307. Tympanuchus pallidicinctus Eidgw. LESSER PRAIRIE

Like the prairie hen but paler, and bars of back in threes, a wide brown
bar inclosed by two narrow black bars. Male : wing 8.20-8.30, tail 4.00-
4.20. Female : wing 8.00-8.20, tail 3.50-4.00.

Distribution. Eastern edge of the plains, from Kansas south to
western Texas.

Nest. On ground in meadows or other open situations. Eggs : 8 to 12
or more, grayish, olive, or buffy, usually plain, but sometimes spotted with


General Characters. Head lightly crested, a naked patch over each
eye ; neck without obviously peculiar feathers, but with a hidden patch of
distensible skin, reddish in the breeding season, over which lies a series of
slightly enlarged feathers ; feet feathered to the toes ; toes with a con-
spicuous fringe of horny processes in winter ; tail much shorter than wings,
graduated, feathers square at tips, the middle pair projecting much beyond
the rest.



1. Ground color buffy grayish ....... columbianus, p. 132.

1'. Ground color rusty or yellowish brown .... campestris. p. 132.

308a. Pedioecetes phasianellus columbianus (Ord). CO-



throat white. Length : 15-19, wing 8.50-9.00, tail 4.00-5.50.

Distribution. Breeds in northern part of Great Basin region, east to
Montana and Wyoming, and north from Utah, Nevada, and northeastern
California to central portion of Alaska.

Nest, A hollow in the ground, lined with dried grass and feathers.
Eggs: 11 to 14, creamy buff to olive brown, usually lightly spotted with
reddish brown.

Nowhere so abundant as the pinnated grouse, the sharp-tailed has
a wider range over more unsettled country and will probably last
longer, especially in the northern part of its range. While a prairie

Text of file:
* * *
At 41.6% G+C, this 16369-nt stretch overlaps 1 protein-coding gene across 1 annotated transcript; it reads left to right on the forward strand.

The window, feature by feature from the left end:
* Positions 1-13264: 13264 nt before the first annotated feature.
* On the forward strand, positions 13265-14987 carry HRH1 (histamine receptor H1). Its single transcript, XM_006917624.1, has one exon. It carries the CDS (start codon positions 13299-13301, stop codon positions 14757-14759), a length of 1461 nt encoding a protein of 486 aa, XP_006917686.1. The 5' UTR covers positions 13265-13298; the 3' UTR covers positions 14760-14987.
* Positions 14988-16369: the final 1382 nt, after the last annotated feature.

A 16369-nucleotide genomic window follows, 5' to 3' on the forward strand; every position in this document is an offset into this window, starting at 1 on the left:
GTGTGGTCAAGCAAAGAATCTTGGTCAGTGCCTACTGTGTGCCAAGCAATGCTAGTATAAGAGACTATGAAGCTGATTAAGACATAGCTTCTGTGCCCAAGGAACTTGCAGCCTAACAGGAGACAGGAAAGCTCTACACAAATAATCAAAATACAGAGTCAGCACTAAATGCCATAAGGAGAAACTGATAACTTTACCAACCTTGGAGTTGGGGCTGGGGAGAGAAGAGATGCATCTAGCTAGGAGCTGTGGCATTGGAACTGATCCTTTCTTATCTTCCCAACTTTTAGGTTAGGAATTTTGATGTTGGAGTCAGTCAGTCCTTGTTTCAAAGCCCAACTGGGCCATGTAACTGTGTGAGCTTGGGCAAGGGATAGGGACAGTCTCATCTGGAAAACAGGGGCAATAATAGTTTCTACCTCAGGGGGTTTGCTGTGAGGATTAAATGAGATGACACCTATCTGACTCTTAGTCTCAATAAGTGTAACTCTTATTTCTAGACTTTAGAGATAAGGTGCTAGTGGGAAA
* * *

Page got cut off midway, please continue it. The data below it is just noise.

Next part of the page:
or plains bird, it is usually flushed from a berry patch, low bushes
beside a creek, a stubble field, or sagebrush. Its finely mottled
plumage makes it very inconspicuous, and its tendency is to lie low
and be 3 flushed at fatally close quarters.

Though the grouse usually keep well hidden in summer, in winter
when their plumage has become dense and their feet and legs rabbit-
like, they may be seen crossing the fields on top of the snow or get-
ting their breakfast of buds from the tops of trees and tall bushes.
When the weather is cold and the snow.deep and soft they oftep
roost under the snow like the ruffed grouse, and come out in the
morning fifteen or twenty feet from where they entered the white
surface at night.

In spring the males have a loud cackling note, besides a scraping
sound produced apparently by opening and closing their rigid tail


308b. P. p. campestris Ridgw. PKAIBIE SHARP-TAILED GROUSE.
Similar to columbianus, but ground color much lighter, prevailing shade
rusty or yellowish brown ; under parts main-
ly whitish, and dark breast washed with

Distribution. Breeds on plains and prairies
in Transition and Upper Sonoran zones from
Manitoba south to New Mexico, and from
Wisconsin and Illinois west to the Rocky

X*. - On the ground. Eggs : 11 to 14,
creamy butt' to pale olive brown, slightly



Food. Grasshoppers and other insects, fruit, berries, grain, buds, and


General Characters. Tail longer than wings, graduated, feathers
pointed ; neck with distensible air sacs surmounted by hair-like filaments
and erect feathers ; tarsus feathered to toes.

309. Centrocercus urophasianus (Bonap.). SAGE GROUSE.

Adult male. Upper parts mottled gray or buffy, irregularly spotted or
barred with black or brownish ; in breeding season tufts of white downy
feathers, mixed with black egret-
iike wiry plumes on shoulders ;
yellow air sacs on side of throat ;
chest blackish before the breed-
ing season, with black wiry
feathers depending from the
chest band ; chest white after
the breeding season, during
which time the blackish tips
are worn off by rubbing on the
ground. Adult female: similar
to male but smaller and without
ruffs, air sacs, or nuptial plumes ;
throat white, chest band spec-
kled grayish. Young : some-
what like adult female but